Search Images Maps Play YouTube News Gmail Drive More »
Sign in
Screen reader users: click this link for accessible mode. Accessible mode has the same essential features but works better with your reader.

Patents

  1. Advanced Patent Search
Publication numberUS6314215 B1
Publication typeGrant
Application numberUS 09/358,686
Publication dateNov 6, 2001
Filing dateJul 21, 1999
Priority dateSep 17, 1998
Fee statusLapsed
Publication number09358686, 358686, US 6314215 B1, US 6314215B1, US-B1-6314215, US6314215 B1, US6314215B1
InventorsThomas M. Shay, Evgeni Y. Poliakov, David A. Hazzard
Original AssigneeNew Mexico State University Technology Transfer Corporation
Export CitationBiBTeX, EndNote, RefMan
External Links: USPTO, USPTO Assignment, Espacenet
Fast all-optical switch
US 6314215 B1
Abstract
An apparatus and method wherein polarization rotation in alkali vapors or other mediums is used for all-optical switching and digital logic and where the rate of operation is proportional to the amplitude of the pump field. High rates of speed are accomplished by Rabi flopping of the atomic states using a continuously operating monochromatic atomic beam as the pump.
Images(7)
Previous page
Next page
Claims(118)
What is claimed is:
1. An all-optical switch comprising:
an incident optical signal;
an optically active polarization rotation medium;
an optical pump to produce a stimulated emission and to induce Rabi flopping of the atomic states within said polarization rotation medium; and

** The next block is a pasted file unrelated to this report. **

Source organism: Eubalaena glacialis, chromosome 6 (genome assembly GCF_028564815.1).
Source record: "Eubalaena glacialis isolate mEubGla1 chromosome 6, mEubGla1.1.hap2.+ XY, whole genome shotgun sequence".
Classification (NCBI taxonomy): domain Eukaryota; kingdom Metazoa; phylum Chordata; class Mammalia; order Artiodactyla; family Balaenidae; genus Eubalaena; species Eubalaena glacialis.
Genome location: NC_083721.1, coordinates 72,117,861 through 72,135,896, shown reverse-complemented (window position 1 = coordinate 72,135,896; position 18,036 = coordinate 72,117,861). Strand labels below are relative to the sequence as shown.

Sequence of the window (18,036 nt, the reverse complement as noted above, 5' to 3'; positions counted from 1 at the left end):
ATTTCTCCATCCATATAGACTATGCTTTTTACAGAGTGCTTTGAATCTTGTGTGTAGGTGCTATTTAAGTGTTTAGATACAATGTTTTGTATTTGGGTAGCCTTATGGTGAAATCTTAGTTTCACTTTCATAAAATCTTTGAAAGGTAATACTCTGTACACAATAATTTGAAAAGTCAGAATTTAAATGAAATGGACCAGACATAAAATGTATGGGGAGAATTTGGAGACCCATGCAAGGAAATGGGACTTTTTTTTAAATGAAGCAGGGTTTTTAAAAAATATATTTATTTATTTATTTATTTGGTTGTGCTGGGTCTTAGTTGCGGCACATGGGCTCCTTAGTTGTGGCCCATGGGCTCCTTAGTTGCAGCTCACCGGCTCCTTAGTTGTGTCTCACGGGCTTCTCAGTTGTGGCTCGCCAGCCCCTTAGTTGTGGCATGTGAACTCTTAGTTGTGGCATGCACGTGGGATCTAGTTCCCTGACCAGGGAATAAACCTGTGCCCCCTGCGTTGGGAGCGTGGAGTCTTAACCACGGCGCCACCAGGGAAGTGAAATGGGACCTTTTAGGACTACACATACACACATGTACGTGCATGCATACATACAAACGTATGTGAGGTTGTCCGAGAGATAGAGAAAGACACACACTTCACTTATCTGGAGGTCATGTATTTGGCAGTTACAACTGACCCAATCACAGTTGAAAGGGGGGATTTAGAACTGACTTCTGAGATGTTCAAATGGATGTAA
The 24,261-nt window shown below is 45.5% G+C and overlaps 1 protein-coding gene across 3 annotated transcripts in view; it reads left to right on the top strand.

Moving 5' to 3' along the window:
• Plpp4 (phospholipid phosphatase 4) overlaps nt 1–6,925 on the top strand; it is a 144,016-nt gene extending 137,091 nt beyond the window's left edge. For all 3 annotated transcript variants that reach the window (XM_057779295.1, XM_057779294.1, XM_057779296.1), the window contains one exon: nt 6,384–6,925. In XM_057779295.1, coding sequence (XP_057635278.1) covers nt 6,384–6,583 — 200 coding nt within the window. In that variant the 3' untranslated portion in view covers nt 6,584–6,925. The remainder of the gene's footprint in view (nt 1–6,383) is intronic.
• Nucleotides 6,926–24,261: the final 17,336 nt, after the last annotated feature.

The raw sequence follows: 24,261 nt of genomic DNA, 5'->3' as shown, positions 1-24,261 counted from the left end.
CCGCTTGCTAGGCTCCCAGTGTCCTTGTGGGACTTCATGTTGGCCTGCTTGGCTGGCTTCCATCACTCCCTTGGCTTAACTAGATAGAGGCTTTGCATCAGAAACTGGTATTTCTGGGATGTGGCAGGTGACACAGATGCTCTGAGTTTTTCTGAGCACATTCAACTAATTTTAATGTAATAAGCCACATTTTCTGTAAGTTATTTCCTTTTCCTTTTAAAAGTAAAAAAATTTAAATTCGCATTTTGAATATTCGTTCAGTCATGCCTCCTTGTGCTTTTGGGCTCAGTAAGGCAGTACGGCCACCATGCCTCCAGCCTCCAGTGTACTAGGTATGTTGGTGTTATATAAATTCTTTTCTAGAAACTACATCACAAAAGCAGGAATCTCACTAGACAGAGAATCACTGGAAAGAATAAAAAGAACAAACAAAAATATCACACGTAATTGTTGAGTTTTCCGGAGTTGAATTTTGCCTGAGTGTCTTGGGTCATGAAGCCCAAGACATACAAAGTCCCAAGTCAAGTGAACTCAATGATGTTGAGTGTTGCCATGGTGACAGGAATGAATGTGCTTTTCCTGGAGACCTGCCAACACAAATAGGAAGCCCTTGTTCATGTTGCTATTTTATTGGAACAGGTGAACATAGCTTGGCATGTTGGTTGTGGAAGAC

a polarizing beam splitter.
2. The switch of claim 1 wherein said optical pump comprises a continuous wave optical pump to continuously stimulate said polarization rotation medium.
3. The switch of claim 1 wherein said optical pump comprises a circularly polarized optical pump to create time-dependent circular birefringence within said polarization rotation medium.
4. The switch of claim 1 further comprising a wavelength selective coupler between said polarization rotation medium and said polarizing beam splitter.
5. The switch of claim 1 wherein said polarization rotation medium comprises a medium selected from the group consisting of an optically active vapor and a solid state medium.
6. The switch of claim 5 wherein said optically active vapor comprises an alkali vapor.
7. The switch of claim 1 wherein said incident optical signal comprises a linearly polarized incident optical signal having a right hand circularly polarized component and a left hand circularly polarized component.